Pearsall presents The Further Adventures of Count Jackula (A Second Jerome Hill Tribute Mix)
right-click, save as to download this free mp3 mix
Mixed in Berlin, September 2021
(77:28, 177 MB, 320 kbps mp3)
Direct link to the mix:
- Jerome Hill – Weird Language [Super Rhythm Trax]
- Jerome Hill – Song for Aitch [Dext]
- Jerome Hill – Plumphouse Groove [Super Rhythm Trax]
- Jerome Hill – That Truck [Don’t]
- Jerome Hill – Mind Goes Blank [Super Rhythm Trax]
- Masc – Non Stop (Jerome Hill Remix) [Super Rhythm Trax]
- Jerome Hill – Chicken Head George [Super Rhythm Trax]
- Jerome Hill – Dustbin Acid [Super Rhythm Trax]
- Jerome Hill – Donkey Bite [Don’t]
- Jerome Hill – Goatwerk [Don’t]
- Jerome Hill – (don’t)cometodaddy [Don’t]
- Luke’s Anger – Work That Mod (Jerome Hill’s Rockin Horse Mix) [Don’t]
- Jerome Hill – 1994 [Dixon Avenue Basement Jams]
- DJ Schwa & Name Does Not Matter – Obsolete (Jerome Hill Remix) [RFR]
- Jerome Hill – The Creeper [Swords]
- Jerome Hill – Snap [Don’t]
- Tim Taylor & DJ Slip – Pleasure Unit (Jerome Hill Remix) [Dame]
- Autonation – Sit On The Bass (Jerome Hill 18 Years On Mix) [Don’t]
- Wevie Stonder – Ton Wah (Jerome Hill Remix) [Don’t]
- Jerome Hill – Lovely Sound [Don’t]
- Jerome Hill – Don’t-U-Later [Nasty Colour]
- Nightwave – Psychic Tonic (Jerome Hill Remix) [Dext]
- Jerome Hill – Transmissions [Accidental Jr]
- Ben Pest – Rumbler (Jerome Hill’s Clubbed To Death Mix) [Don’t]
- Ben Pest – G-Zus (Jerome Hill’s Acid Swamp Remix) [Riot Radio]
- Jerome Hill – Jiba [Riot Radio]
- Jerome Hill – Duck Walk [Don’t]
One of my favorite dj/producers of all times is, no question, London techno hero Jerome Hill.
I made a first tribute mix to him a few years ago, Full Metal Jacking.
Last year I did a mix of tunes from his Super Rhythm Trax label called Super Rhythmic Facts.
And now I’ve done a second tribute mix, which is this one.
Suffice to say I’m a pretty big fan!
I did get in touch with the man himself to see if he wanted to do a follow up interview, but he (very politely!) declined, which is fine.
So in the absence of an interview (easy solution!), I’ve been struggling about what to write to accompany the mix. I already have written fairly extensively about what I like about Jerome’s music (pounding machine funk! An actual sense of humor! A diverse range of sounds! Lots of old skool flourishes!), and I feel like there isn’t too much more I can say on the topic that wouldn’t just be very repetitive.
This mix features a bunch of his tunes and remixes from different points in his production career, from the mid-00’s right through to now. It also traces a bit of an arc through his sound, starting with the kind of rumbling jacking house stuff that his Super Rhythm Trax label has become known for, before working its way through some of the off-kilter techno sounds that his label Don’t has championed, before heading towards some more straight-up techno bangers at the finish.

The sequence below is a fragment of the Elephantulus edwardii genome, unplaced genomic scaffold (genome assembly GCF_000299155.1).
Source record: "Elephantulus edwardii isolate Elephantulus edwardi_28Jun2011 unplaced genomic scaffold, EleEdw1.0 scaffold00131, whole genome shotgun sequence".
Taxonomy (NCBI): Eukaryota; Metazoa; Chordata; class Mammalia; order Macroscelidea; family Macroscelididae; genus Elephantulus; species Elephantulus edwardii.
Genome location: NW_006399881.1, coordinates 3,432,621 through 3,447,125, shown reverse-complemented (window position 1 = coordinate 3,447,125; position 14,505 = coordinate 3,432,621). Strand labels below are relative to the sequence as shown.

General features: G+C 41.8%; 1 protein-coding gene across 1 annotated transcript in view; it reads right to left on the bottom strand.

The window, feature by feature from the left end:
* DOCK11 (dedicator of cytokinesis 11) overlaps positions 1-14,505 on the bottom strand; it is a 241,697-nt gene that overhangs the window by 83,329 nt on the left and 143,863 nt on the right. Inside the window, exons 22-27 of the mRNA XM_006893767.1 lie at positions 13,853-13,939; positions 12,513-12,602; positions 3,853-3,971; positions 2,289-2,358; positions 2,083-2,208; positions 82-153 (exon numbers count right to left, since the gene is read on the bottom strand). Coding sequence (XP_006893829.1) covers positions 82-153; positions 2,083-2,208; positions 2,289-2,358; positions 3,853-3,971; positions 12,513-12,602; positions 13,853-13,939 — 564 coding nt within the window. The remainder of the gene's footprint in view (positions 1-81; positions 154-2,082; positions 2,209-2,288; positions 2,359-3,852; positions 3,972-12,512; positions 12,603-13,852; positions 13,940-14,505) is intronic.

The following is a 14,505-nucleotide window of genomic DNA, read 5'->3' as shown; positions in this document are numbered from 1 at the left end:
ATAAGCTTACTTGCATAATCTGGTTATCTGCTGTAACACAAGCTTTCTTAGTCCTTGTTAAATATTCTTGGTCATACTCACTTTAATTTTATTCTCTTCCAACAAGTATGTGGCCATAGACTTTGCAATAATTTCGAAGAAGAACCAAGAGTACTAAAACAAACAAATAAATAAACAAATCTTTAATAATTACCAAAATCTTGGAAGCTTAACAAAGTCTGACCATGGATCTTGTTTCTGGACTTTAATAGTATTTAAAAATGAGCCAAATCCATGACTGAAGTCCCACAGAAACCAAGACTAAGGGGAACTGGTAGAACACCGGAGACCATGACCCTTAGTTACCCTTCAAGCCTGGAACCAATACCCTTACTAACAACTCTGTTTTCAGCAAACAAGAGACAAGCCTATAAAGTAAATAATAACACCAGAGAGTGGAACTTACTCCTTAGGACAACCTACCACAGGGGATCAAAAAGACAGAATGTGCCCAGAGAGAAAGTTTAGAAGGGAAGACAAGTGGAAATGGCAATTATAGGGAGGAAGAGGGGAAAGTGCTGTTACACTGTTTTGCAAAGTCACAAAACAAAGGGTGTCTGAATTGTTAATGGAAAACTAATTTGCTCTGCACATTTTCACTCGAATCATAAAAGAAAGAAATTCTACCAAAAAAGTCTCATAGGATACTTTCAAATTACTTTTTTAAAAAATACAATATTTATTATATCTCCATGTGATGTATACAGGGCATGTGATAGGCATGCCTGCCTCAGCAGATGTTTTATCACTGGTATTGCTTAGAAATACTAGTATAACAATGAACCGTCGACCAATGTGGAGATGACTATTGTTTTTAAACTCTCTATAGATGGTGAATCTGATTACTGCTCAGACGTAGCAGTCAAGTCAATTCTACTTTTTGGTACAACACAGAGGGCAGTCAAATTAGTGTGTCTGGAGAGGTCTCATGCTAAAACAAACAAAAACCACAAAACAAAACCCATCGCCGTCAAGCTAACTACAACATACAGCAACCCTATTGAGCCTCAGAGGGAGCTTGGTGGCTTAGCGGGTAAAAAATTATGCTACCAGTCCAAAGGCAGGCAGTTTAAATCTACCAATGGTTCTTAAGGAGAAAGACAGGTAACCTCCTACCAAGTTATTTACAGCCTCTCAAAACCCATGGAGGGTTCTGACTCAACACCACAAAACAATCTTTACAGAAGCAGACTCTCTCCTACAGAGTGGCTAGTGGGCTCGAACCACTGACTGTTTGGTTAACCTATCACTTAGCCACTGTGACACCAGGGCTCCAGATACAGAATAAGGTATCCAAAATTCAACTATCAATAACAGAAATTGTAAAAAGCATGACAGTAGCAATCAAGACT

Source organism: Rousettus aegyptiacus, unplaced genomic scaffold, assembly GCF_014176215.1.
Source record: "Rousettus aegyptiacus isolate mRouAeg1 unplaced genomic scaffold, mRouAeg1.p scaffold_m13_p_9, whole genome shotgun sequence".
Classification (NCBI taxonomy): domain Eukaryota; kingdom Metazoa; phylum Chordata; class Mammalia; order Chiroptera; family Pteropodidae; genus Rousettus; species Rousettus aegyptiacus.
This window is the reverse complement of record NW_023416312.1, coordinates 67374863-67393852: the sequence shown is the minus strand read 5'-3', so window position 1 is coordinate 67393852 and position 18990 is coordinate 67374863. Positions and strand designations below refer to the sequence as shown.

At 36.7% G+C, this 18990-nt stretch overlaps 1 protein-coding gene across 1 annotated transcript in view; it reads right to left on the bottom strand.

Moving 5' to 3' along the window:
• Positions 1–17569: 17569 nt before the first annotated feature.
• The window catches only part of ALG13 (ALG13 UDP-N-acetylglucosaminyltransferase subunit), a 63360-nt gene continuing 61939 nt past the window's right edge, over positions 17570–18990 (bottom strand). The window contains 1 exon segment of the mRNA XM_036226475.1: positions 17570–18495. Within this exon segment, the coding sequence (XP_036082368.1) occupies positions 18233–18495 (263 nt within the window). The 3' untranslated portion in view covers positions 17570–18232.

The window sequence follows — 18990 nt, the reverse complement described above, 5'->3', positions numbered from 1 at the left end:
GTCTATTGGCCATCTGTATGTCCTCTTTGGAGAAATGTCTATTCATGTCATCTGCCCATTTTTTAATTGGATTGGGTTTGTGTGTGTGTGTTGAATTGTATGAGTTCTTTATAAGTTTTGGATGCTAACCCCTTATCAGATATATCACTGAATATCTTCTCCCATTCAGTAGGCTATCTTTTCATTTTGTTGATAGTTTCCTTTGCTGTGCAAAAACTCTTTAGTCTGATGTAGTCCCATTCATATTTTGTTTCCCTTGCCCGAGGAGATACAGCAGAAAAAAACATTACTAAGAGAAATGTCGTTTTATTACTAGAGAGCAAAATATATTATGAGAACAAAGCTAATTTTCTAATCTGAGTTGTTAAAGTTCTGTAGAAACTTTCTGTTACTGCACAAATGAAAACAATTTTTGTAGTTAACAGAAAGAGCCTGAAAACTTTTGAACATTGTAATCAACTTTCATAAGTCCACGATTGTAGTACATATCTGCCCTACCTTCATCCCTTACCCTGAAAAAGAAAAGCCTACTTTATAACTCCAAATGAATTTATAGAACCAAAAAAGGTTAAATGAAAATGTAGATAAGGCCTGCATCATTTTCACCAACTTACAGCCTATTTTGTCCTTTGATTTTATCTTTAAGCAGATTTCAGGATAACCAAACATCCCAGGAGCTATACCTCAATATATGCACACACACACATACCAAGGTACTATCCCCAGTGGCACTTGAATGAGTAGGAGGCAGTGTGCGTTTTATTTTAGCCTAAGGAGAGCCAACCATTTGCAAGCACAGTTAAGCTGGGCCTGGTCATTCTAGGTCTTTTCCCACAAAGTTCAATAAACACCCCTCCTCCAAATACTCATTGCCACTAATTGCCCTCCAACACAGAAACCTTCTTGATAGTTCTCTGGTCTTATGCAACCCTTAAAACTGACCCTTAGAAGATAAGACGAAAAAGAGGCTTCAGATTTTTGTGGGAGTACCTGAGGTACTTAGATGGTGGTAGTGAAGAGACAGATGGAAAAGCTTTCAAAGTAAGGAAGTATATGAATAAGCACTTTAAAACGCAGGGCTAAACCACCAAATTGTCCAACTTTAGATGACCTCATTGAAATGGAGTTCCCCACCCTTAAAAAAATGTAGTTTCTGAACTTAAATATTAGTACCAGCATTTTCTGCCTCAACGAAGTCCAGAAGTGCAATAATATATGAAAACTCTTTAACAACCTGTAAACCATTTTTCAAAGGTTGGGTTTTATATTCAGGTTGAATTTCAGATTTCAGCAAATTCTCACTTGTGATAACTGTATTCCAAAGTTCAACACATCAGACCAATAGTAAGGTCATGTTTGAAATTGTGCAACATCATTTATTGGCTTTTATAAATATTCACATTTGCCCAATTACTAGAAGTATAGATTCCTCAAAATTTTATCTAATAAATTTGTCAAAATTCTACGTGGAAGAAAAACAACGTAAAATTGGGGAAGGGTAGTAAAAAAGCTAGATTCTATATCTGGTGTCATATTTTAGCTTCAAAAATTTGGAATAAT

In the absence of having really clear ideas about what to include in this blog post, I’m going to just throw in some stuff I enjoy.
First up, here’s a great livestream set he did last year for Fold London:
Secondly, here’s the awesome cover for the Super Rhythm Trax compilation album:
Next, a great mix he did for Dame Music:
A little snip from my interview with him:
The first sets I heard from you back in the day were at squat parties in London – do you still play on that scene or have you moved on? Any favorite memories from that world? (I have plenty but also to be fair it could be very grim at times!)
If I have a weekend off and there happens to be a good one going on, then yes, I’ll sometimes show up with my records. It’s few and far between these days, though – I actually went to play at one a few weeks back but when I arrived outside it had just been shut down by the police so had to drive home again.
But looking back there are too many memories: cinemas, bingo halls, swimming pools, job centres, universities, quarries – you name it, we played techno loudly inside it! But the main thing was the positive feelings of everyone being like a family and just showing up any Sunday morning and the family would all be there. *sighs wistfully*
How has the London scene changed since the start of your career? Is it much harder to put events on now than it was?
In terms of squatted venues, yes. It’s much harder to get away with stuff now!
Do you still use vinyl when you play out? If so, do you find it easy / difficult to get access to decent quality setups (I sometimes find decks to be somewhat … sketchy)
Yes I use half vinyl and half USB. And yes, decks are often sketchy as fuck, which is why sometimes the USBs are a saviour!
How has your dj style evolved over the years?
Not sure. It depends what mood I’m in as to how I play I guess. Sometimes I’m in a deep mix and blend mode, and other times in a scratch the fuck out of it and throw stuff around mode. I still love playing music people wouldn’t expect, like rock n’ roll or hardcore hip-hop in a techno set.
How do crowds in Berlin compare to other places you have played?
I love playing in Berlin. They do clubs so well there, and the crowds are great. They kind of have it good there and are seasoned pros who are used to the best and loudest sound systems and ridiculous amounts of dry ice … just how I love it. And I love the fact that in most of the places I play, photographs are banned. Really makes for a better atmosphere on the dancefloor.
Lastly, check out this interview with him at the 909 Originals site.
Ah, finally, here’s the cover art for the Don’t compilation Songs that Changed the World, really like the art for this as well.